The alcohol bans were introduced under the ‘Stronger Future’ banner and remained in force for a decade before being allowed to lapse last year.
The reason the laws were not extended is simple: they were ineffective. While they applied in 100 remote communities, there were around 420 others in which they did not apply. This led to the ‘unforeseen’ situation whereby people would simply ‘stock up’ on alcohol when sales were permitted, bring it in from elsewhere or even move to other places. It also meant that those who were dependent on alcohol but could not afford, or did not want, to move out of the area were criminalised – resulting in their further stigmatisation and exacerbating their degeneration into long term offenders. Dependent persons often resorted to property crimes such as thefts or break and enters to ‘get their fix’, and even violent crimes when forced to go ‘wild turkey’.
By attempting to simply ‘turn off the tap’ rather than provide adequate support services for those who are alcohol dependent, as well as address the myriad of other issues faced by communities who have been largely ‘ignored’ by those in power, the situation has led to greater rather than less crime in many parts of the territory. ‘Turning the tap back on’ was not the solution after 15 years (inclusive of the trials), and neither is now turning it back off.
It is a similar situation in some respects to lockout laws in New South Wales, which saw a surge in crime in areas outside the lockout zones, did little to address the culture of alcohol abuse, destroyed many businesses in the affected areas, and were ultimately relaxed.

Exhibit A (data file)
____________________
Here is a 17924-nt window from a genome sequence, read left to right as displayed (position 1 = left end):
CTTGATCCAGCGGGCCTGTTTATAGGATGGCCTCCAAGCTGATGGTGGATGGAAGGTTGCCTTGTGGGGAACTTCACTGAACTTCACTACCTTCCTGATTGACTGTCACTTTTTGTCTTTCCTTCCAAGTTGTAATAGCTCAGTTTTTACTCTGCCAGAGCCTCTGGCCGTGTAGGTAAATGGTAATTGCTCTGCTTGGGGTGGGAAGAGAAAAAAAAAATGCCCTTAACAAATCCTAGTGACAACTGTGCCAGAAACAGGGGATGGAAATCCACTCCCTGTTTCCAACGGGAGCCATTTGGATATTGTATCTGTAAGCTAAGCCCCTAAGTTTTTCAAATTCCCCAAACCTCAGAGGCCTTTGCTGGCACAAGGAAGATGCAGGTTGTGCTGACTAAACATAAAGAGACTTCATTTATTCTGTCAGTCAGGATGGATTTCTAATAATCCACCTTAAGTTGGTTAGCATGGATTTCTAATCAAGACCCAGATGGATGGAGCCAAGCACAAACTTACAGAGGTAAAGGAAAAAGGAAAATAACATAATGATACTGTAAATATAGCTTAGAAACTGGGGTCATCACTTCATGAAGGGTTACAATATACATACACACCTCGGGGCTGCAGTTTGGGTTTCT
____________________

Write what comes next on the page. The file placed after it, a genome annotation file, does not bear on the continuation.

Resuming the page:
In terms of paternalism and discrimination, alcohol abuse is not only a significant problem in remote Indigenous communities in the Northern Territory but also in many other parts of the nation – representing a significant contributing factor in violent crime including assaults, property damage and domestic violence offences. Considering the lack of community consultation regarding the current proposal, it has been seen by many as a colonial-style move reminiscent of ‘protection’ laws of the past.
In terms of their substance, the bans will mean sales of takeaway alcohol will be prohibited on Monday and Tuesday, with a restricted window of sales between 3pm to 7pm on the remaining days.
The mayor of Alice Springs says that the measures, while well-intentioned, fail to address underlying issues in the region.
Youth crime in the Northern Territory
Statistics suggest that youth crime across the Northern Territory is indeed a significant problem.
According to statistics, property offences by young persons have soared by 60 per cent and domestic violence offences by almost 40 percent in the past 12 months.